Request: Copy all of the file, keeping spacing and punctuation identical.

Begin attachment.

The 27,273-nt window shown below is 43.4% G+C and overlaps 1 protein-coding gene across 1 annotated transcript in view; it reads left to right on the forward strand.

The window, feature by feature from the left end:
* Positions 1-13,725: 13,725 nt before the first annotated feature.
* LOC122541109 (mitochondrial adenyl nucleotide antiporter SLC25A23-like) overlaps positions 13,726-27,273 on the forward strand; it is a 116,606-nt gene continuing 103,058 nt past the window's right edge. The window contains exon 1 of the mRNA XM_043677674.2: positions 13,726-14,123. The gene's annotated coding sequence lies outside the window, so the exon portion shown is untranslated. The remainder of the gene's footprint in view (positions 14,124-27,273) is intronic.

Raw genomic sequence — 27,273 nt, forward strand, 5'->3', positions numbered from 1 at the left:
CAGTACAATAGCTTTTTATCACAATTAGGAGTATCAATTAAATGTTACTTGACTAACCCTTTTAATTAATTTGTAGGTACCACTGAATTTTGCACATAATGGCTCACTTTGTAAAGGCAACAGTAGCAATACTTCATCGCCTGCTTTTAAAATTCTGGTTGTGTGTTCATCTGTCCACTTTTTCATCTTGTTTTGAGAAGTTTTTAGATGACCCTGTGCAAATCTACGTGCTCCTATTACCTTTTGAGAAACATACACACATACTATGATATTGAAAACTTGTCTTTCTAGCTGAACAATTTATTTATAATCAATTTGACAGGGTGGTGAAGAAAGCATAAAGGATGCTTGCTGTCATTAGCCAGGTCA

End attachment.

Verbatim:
The 27,273-nt window shown below is 43.4% G+C and overlaps 1 protein-coding gene across 1 annotated transcript in view; it reads left to right on the forward strand.

The window, feature by feature from the left end:
* Positions 1-13,725: 13,725 nt before the first annotated feature.
* LOC122541109 (mitochondrial adenyl nucleotide antiporter SLC25A23-like) overlaps positions 13,726-27,273 on the forward strand; it is a 116,606-nt gene continuing 103,058 nt past the window's right edge. The window contains exon 1 of the mRNA XM_043677674.2: positions 13,726-14,123. The gene's annotated coding sequence lies outside the window, so the exon portion shown is untranslated. The remainder of the gene's footprint in view (positions 14,124-27,273) is intronic.

Raw genomic sequence — 27,273 nt, forward strand, 5'->3', positions numbered from 1 at the left:
CAGTACAATAGCTTTTTATCACAATTAGGAGTATCAATTAAATGTTACTTGACTAACCCTTTTAATTAATTTGTAGGTACCACTGAATTTTGCACATAATGGCTCACTTTGTAAAGGCAACAGTAGCAATACTTCATCGCCTGCTTTTAAAATTCTGGTTGTGTGTTCATCTGTCCACTTTTTCATCTTGTTTTGAGAAGTTTTTAGATGACCCTGTGCAAATCTACGTGCTCCTATTACCTTTTGAGAAACATACACACATACTATGATATTGAAAACTTGTCTTTCTAGCTGAACAATTTATTTATAATCAATTTGACAGGGTGGTGAAGAAAGCATAAAGGATGCTTGCTGTCATTAGCCAGGTCA